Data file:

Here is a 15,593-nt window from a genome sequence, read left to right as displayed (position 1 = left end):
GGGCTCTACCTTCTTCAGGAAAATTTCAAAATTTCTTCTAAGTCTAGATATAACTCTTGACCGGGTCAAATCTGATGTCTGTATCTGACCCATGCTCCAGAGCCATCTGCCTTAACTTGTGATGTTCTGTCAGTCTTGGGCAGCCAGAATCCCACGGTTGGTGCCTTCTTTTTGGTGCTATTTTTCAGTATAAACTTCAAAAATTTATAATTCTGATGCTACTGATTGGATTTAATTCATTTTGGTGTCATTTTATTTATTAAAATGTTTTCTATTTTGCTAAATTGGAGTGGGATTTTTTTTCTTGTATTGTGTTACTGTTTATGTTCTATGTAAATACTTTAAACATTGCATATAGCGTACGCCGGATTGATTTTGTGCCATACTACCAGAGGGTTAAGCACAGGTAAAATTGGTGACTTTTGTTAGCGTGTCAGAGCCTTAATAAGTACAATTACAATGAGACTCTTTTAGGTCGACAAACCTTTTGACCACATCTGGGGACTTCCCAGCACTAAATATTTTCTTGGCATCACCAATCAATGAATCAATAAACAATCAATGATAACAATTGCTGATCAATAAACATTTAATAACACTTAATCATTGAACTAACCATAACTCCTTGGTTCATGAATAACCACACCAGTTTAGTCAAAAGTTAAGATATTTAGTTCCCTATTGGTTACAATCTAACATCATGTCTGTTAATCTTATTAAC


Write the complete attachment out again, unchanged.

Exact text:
Here is a 15,593-nt window from a genome sequence, read left to right as displayed (position 1 = left end):
GGGCTCTACCTTCTTCAGGAAAATTTCAAAATTTCTTCTAAGTCTAGATATAACTCTTGACCGGGTCAAATCTGATGTCTGTATCTGACCCATGCTCCAGAGCCATCTGCCTTAACTTGTGATGTTCTGTCAGTCTTGGGCAGCCAGAATCCCACGGTTGGTGCCTTCTTTTTGGTGCTATTTTTCAGTATAAACTTCAAAAATTTATAATTCTGATGCTACTGATTGGATTTAATTCATTTTGGTGTCATTTTATTTATTAAAATGTTTTCTATTTTGCTAAATTGGAGTGGGATTTTTTTTCTTGTATTGTGTTACTGTTTATGTTCTATGTAAATACTTTAAACATTGCATATAGCGTACGCCGGATTGATTTTGTGCCATACTACCAGAGGGTTAAGCACAGGTAAAATTGGTGACTTTTGTTAGCGTGTCAGAGCCTTAATAAGTACAATTACAATGAGACTCTTTTAGGTCGACAAACCTTTTGACCACATCTGGGGACTTCCCAGCACTAAATATTTTCTTGGCATCACCAATCAATGAATCAATAAACAATCAATGATAACAATTGCTGATCAATAAACATTTAATAACACTTAATCATTGAACTAACCATAACTCCTTGGTTCATGAATAACCACACCAGTTTAGTCAAAAGTTAAGATATTTAGTTCCCTATTGGTTACAATCTAACATCATGTCTGTTAATCTTATTAAC